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Systematische Theologie: Dogmatik


Allen, Paul L.


Theological Method: A Guide for the Per-plexed.


London u. a.: T & T Clark (Bloomsbury) 2012. 272 S. = Guides for the Perplexed. Kart. US$ 25,99. ISBN 978-0-567-11908-7.


Eric E. Hall

One’s embrace of any theological method comprises an intellec-tual move of utmost importance. Such a move will define the pos-sibilities, types, and expanse of the theological truths one might reflectively access. Should one, for instance, confine oneself to re­flection on tradition and a restating of such alone, one tends to neglect the contemporary world and both the insights and exper-iences that may better elucidate theological truth. Should one ignore tradition altogether, one merely repeats the same arguments ad infinitum.
Not that Paul L. Allen is concerned with those examples per se. Rather, in the introduction of this book, A. simply argues that the need for the study of method has reached a tipping point. That is, given contemporary reflections on method in other disciplines and the unsatisfactory nature of today’s methodological reflections (that they elicit no consensus if one can find any such reflections at all), theologians need to set pen to paper to begin illuminating and arguing about what precisely comprises propriety in theological method. They need to do so, if not to find a manner in which to reach for the proper theological truths, then at least for the sake of being honest about the insights one’s methodological tradition finds valuable.
The purpose of this book, as such, seems clarifacatory. Stated succinctly, »the explicit objective of this book is to survey and analyze the theological methods evident in a historically diverse range of figures of the Christian tradition.« (2) So, A. gives pithy and well-organized intellectual accounts of some of Christian theology’s most important thinkers, from St. Paul, through patristics and medieval theology, up to contemporary reflections. More precisely, A. has leaned on the proper theologian to make clear the nature of both individual theological methods and theological method (as an arena for reflection in its own right) as such.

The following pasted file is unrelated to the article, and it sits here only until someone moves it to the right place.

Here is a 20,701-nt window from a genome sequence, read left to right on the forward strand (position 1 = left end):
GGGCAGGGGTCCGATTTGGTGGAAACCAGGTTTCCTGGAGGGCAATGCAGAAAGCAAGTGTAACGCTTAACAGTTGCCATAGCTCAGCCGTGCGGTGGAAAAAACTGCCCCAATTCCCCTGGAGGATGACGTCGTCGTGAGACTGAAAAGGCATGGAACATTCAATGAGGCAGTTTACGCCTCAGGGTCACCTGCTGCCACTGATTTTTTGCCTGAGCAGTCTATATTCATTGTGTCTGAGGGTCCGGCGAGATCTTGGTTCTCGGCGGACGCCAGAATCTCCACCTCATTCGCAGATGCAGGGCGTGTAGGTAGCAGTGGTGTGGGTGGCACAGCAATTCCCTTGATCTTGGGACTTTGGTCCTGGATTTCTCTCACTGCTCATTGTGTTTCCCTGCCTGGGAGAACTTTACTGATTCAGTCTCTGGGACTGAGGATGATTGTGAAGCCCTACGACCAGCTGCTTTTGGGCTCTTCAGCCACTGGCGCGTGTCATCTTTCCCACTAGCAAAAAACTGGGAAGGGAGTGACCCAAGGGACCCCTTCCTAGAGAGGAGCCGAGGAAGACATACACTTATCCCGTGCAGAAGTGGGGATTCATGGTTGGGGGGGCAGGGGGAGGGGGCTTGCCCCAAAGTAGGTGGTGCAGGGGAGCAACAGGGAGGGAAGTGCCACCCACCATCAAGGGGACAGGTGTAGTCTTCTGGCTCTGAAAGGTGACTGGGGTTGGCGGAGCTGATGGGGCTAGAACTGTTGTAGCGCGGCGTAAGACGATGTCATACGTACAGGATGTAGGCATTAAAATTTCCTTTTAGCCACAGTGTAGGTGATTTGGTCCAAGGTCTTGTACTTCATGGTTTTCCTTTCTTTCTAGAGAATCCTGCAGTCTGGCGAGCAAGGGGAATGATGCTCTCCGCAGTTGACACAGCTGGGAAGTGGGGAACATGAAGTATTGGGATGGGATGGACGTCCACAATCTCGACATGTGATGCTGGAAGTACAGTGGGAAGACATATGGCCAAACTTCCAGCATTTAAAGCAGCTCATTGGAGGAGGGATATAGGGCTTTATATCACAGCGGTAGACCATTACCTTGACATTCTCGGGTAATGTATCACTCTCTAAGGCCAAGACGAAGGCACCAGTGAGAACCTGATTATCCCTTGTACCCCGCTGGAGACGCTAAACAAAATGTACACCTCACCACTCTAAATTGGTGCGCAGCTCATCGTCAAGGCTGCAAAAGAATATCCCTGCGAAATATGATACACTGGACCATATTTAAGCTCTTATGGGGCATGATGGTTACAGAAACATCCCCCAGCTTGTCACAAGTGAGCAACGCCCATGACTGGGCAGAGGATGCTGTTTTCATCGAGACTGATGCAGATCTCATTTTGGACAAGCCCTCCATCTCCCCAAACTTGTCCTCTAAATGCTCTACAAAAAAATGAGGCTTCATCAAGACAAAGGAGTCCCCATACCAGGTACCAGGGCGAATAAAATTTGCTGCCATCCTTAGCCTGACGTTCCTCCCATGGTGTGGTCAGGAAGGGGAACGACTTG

At the bottom of the book lies the thought of the too often neglected 20th century theologian, Bernard Lonergan, notably from his second tome, Method in Theology. A.’s book creatively synthe-sizes Lonergan’s understanding of functional specialty and the order of methodologically explicit operations within the thought of each thinker that he deals with. As such, A. gives both a hermeneutically sensitive but still systematically appropriate interpretation of these historical theologians, allowing important and easily accessible comparisons on the part of the reader. A. deserves much credit for this achievement.
Indeed, if this reader has any critique, it’s simply that A. speaks formally about the nature and need for method, but he does not offer a prescriptive account of method but in the vaguest manner: rightly claiming with Lonergan and Augustine that »the love of god flooding our hearts« forms the primary condition for theological reflection, and that, also in line with Lonergan, both intellectual and moral conversion are necessary on top of this religious con-version. Then again, A. never claims to want to do so, and, in this regard, even this critique stands as a critique of preference as a de-sire to see what my literary interlocutor himself thinks, which isn’t at all necessary in terms of this book. Needless to say, I’ll likely find a way to incorporate this helpful methodological and theological book into my classes.